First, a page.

• Schroedingers CatSchroedingers Cat Shipmate, Waving not Drowning Host
    @jay_emm Towards the end, they did show a treatment that can deal with things like sickle-cell immunity (in fact, it was another genetic illness).

    The problem was, they make it clear this was only available for resolving illnesses that would make life problematic. The problem, as I see it, is that this can be applied at any level. Maybe it is problematic for children to have Sickle-Cell. But maybe it is also problematic for children to have mental health problems. And in some cultures, it is problematic for children to be female. Or poor. Or non-white.

    @Doublethink - I have seen it, but will go and re-read. Thank you.
  • RussRuss Shipmate
    Ohher wrote: »
    The first problem is we don't know what we don't know, a la Rumsfeld's "unknown unknowns." We risk, as we always do when pursuing the advancement of knowledge and capability, unanticipated, un-planned-for, and potentially dangerous consequences.

    Indeed. Remember thalidomide ? An obvious response to that risk would be to limit the proportion of people who receive any particular treatment until the point where the first recipients have seen their children develop normally.

    But that would be maybe 60 years ?

    And there's the ethical issue.

    To a utilitarian, it may well be for the greatest good of the greatest number to adopt a cautious approach. But utilitarianism underpins the old-fashioned idea of eugenics - improving life for everyone for ever after by not allowing those with undesirable genes to reproduce.

    If you take the main alternative view - that it's wrong to use people as a means to an end - then arguably you can't morally deny anyone a treatment that would make their life better on the grounds of possible societal-level consequences.
    The second problem is the simple well-established fact that any technology (in the widest sense of that term) which can be used to good effect can also be used to ill effect and probably will be).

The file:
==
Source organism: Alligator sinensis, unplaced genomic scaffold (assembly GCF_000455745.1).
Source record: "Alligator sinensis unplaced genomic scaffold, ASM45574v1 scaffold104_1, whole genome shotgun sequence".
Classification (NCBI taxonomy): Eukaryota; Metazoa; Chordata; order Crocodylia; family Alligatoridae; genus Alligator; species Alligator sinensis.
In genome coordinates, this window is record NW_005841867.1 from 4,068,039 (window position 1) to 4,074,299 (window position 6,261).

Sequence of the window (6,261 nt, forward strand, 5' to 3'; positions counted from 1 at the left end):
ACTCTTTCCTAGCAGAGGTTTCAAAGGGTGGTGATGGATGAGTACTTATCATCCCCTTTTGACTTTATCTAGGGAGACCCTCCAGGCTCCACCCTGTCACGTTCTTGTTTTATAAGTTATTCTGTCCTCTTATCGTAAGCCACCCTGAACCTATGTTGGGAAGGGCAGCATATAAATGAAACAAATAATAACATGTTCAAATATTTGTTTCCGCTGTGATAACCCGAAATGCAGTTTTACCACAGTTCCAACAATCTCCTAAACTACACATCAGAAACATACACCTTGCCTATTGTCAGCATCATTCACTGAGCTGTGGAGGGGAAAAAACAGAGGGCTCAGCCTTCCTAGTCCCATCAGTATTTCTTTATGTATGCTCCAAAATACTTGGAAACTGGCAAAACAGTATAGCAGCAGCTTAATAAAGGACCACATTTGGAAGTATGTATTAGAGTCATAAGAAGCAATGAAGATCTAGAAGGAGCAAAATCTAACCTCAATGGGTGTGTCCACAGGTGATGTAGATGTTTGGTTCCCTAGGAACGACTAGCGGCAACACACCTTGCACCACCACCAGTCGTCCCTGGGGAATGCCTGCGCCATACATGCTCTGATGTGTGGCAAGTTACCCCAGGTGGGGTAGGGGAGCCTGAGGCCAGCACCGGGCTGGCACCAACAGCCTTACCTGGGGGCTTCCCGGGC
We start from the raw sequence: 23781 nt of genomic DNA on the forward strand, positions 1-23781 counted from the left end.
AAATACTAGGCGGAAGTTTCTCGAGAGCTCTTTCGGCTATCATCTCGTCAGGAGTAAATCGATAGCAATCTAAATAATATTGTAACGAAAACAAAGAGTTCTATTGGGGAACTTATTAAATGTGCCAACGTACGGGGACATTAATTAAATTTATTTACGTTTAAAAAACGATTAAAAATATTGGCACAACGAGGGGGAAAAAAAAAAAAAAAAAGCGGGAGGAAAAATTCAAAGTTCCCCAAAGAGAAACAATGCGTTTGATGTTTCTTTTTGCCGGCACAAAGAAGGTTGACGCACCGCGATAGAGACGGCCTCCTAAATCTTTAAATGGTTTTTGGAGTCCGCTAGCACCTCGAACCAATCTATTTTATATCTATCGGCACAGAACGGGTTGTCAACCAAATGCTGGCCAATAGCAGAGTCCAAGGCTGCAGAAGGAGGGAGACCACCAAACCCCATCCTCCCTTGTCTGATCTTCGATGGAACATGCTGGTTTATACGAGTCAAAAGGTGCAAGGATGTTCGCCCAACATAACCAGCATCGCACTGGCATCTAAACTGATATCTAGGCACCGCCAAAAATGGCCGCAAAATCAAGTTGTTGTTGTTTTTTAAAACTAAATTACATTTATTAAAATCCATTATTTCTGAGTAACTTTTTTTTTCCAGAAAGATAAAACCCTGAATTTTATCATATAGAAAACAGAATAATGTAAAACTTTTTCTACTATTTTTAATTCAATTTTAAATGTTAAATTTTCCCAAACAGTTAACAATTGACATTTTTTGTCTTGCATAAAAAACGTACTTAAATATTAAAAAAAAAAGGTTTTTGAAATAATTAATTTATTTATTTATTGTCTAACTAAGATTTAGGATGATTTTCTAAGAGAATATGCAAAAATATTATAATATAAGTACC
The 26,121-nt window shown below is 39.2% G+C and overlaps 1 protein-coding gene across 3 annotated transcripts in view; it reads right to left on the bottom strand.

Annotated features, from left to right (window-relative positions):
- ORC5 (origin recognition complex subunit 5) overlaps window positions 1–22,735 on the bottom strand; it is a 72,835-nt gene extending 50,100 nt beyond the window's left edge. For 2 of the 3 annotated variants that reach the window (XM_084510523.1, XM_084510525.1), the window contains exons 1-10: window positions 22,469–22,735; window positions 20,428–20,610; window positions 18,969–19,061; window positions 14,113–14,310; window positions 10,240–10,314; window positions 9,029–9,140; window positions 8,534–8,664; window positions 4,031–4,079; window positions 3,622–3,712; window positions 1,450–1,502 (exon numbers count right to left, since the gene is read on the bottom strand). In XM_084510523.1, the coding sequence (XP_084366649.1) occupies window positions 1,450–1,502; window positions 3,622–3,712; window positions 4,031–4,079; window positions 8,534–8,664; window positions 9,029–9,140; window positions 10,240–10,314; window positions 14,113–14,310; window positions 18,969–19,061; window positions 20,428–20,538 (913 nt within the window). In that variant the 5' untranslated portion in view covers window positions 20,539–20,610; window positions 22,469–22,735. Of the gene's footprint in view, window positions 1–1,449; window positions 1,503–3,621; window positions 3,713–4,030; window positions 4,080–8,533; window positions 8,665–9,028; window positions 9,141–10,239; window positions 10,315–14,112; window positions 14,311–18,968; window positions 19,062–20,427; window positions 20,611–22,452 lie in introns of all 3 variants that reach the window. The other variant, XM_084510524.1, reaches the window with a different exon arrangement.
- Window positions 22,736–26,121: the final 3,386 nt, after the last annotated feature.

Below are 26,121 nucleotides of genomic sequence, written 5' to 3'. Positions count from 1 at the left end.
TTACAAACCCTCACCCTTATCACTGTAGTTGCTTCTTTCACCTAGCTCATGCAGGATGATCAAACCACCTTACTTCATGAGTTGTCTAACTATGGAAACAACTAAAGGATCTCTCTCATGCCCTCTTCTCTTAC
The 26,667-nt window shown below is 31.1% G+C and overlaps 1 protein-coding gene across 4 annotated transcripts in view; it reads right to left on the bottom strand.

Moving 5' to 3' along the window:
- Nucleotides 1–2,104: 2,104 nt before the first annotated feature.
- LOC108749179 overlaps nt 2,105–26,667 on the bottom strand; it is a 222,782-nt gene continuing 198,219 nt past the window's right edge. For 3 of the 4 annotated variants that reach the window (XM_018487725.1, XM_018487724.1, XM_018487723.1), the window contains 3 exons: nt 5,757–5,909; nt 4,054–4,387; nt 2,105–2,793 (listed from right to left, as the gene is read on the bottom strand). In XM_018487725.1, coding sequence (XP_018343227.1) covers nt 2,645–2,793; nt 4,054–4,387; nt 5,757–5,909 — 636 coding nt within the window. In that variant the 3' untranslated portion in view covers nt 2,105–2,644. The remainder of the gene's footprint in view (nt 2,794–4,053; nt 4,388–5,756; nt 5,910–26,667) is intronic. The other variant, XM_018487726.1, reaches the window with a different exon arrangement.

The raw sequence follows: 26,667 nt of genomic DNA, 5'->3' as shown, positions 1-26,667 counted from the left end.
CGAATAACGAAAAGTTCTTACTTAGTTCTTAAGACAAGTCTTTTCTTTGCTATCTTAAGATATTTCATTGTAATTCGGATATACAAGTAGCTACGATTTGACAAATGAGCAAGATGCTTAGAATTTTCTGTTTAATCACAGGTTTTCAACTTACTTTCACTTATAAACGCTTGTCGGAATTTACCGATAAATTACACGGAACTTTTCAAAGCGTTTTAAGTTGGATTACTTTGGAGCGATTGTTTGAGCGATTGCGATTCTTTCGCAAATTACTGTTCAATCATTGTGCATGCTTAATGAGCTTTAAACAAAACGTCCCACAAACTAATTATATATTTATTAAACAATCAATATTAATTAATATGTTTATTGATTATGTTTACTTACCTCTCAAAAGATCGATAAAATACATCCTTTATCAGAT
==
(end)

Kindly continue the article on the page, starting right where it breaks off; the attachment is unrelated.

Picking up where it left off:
Are there countries that would try to develop a warrior caste of super-soldiers ? Of course there are.

    We don't as a species have the wisdom that we would want any user of this technology to have.
    The third problem is...
    ...inequality

    See first problem...

  • CameronCameron Shipmate
    @jay_emm Towards the end, they did show a treatment that can deal with things like sickle-cell immunity (in fact, it was another genetic illness).

    The problem was, they make it clear this was only available for resolving illnesses that would make life problematic. The problem, as I see it, is that this can be applied at any level. Maybe it is problematic for children to have Sickle-Cell. But maybe it is also problematic for children to have mental health problems. And in some cultures, it is problematic for children to be female. Or poor. Or non-white.

    I feel you have highlighted an important point for me. Is part of the answer to ask the communities of people with particular characteristics how they feel about interventions?

    The Downs Syndrome community has an active campaign against new forms of screening, for example. Based on that kind of example, my reflection is that the acceptability of an intervention may depend on whether the characteristic is associated with identity for those that have it, and whether there are communities gathered around that identity.